The bandwidth specifications for streaming apps are becoming more and more important as streaming replaces downloading. Everyone loves streaming music, whether on your cell phone or desktop. The issue, specifically for mobile, is bandwidth.


What if you go over your data cap by streaming your bandwidth away? Also, poor bandwidth equals bad streaming. But don’t worry. Here are some bandwidth tips and requirements for some of the more popular streaming apps:

Pandora and Spotify

One hour is about 72 MB of bandwidth usage (15 hours would then equal out to 2 GB). On mobile, if you use a sizable bandwidth cap, you should be able to easily use a 64 Kbps HE-AAC–encoded stream setting. For both mobile and desktop, make sure you’re getting at least 1–2 Mbps download speeds on your device. Use an Internet speed test to determine this.

iTunes Radio

One song is about 4–11 MB, so with a 1 GB data cap, you will get approximately between 100 and 256 songs per 1 GB. On mobile, you will want to use a higher stream setting for iTunes Radio. Also, for both mobile and desktop, make sure you’re getting at least 1–2 Mbps download speeds.

Beats Music

Whoa! Supposedly there are no data charges, but then you’re paying $14.99 a month anyway — on top of your data usage — and you have to be on an AT&T phone plan. Beats Music is also super-high-quality audio, so you will want to stream at the highest setting. Plus, you need to make sure you have better than adequate bandwidth speeds running. More like 5 Mbps download, for sure. You’re paying for this, so you better make sure your streaming is at the next level.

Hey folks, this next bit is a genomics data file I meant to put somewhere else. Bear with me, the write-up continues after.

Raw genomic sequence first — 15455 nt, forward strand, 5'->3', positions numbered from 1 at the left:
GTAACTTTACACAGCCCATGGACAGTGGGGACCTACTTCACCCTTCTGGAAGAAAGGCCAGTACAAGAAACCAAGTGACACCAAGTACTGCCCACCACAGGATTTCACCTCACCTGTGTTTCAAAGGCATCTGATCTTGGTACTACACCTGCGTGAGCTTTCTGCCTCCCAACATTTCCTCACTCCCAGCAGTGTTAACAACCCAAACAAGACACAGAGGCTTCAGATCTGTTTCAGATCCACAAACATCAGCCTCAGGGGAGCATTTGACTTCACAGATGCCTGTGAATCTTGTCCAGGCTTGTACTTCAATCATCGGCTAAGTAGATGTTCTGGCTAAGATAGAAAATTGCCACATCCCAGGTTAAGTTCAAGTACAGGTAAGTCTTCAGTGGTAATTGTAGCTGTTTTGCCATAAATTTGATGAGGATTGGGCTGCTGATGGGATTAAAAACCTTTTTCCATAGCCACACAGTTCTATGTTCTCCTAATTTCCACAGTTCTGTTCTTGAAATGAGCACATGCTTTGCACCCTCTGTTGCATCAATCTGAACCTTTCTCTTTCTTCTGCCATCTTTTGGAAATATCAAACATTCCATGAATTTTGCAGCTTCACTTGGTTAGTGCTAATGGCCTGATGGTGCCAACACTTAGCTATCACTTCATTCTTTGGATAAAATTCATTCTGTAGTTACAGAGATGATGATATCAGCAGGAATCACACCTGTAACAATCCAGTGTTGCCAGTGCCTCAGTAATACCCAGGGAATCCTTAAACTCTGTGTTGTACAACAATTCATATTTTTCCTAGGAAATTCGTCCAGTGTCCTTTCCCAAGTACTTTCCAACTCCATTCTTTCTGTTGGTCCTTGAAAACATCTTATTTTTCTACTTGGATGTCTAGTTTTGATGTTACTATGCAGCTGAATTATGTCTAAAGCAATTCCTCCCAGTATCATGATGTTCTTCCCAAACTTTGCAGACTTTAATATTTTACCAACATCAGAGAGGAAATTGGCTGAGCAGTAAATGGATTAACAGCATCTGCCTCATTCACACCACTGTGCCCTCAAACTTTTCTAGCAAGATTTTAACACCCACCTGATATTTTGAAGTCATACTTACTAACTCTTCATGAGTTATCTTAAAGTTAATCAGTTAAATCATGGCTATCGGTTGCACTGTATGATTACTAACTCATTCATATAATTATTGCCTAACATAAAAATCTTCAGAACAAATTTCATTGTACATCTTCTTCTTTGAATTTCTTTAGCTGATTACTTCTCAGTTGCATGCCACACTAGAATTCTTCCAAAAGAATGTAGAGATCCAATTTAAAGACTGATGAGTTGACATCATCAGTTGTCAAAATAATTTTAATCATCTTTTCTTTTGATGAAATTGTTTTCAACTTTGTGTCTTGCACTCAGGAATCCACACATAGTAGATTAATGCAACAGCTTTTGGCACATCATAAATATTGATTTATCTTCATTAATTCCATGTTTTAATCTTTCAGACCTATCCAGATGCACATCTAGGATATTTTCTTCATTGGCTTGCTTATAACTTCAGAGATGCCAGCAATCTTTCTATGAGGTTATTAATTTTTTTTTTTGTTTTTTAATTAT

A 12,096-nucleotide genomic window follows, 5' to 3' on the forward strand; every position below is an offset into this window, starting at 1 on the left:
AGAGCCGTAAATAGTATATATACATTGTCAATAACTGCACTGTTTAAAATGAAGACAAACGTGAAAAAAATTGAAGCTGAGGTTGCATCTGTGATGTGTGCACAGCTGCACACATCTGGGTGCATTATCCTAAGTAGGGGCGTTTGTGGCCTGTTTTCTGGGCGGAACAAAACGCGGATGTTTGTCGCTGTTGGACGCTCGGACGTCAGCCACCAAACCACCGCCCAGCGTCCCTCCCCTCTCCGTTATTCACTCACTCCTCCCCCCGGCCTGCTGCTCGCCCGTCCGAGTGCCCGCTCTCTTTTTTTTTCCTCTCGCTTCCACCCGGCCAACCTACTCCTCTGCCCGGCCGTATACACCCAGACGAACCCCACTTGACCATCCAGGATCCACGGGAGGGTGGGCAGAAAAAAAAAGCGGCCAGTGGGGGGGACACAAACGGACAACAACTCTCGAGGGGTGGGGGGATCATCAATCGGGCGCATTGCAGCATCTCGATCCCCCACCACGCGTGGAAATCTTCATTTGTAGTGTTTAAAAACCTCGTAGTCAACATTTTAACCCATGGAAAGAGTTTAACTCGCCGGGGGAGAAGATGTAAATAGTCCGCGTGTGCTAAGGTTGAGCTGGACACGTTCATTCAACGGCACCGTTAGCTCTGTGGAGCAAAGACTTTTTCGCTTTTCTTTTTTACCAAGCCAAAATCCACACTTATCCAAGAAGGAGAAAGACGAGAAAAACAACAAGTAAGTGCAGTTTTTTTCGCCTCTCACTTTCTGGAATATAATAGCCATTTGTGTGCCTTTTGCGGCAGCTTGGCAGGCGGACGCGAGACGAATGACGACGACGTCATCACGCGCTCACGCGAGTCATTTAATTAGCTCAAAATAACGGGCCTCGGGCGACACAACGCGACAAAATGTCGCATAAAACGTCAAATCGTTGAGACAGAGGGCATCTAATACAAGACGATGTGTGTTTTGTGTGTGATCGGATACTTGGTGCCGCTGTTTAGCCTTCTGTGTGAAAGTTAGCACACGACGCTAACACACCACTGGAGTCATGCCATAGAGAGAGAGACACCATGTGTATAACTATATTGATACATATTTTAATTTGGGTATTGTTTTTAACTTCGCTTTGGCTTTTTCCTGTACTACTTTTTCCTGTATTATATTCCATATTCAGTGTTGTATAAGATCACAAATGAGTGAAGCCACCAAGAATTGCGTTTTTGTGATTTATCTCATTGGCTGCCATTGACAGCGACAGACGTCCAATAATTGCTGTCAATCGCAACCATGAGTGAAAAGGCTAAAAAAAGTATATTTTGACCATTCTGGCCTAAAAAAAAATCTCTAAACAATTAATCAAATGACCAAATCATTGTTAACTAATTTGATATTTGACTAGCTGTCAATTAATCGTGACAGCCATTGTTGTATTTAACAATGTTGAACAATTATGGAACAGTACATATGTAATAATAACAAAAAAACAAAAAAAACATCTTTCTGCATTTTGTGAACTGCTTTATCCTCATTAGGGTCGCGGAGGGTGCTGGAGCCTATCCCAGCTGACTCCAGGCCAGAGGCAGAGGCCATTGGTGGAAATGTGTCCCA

In the end, make sure you know your bandwidth specifications for your streaming service (this goes for video as well). There is nothing more annoying than paying extra charges for data plans, or streaming a song and having it pause, skip, and jump. Get informed!

Paul Williams
Paul Williams

Paul Williams brings a wide range of experiences to his writing. He worked extensively in technology, as a software engineer, technical writer, and now a technology writer. Known as the leader of one of the top American Spacerock bands, his forward-looking music continues to be heard all over the world.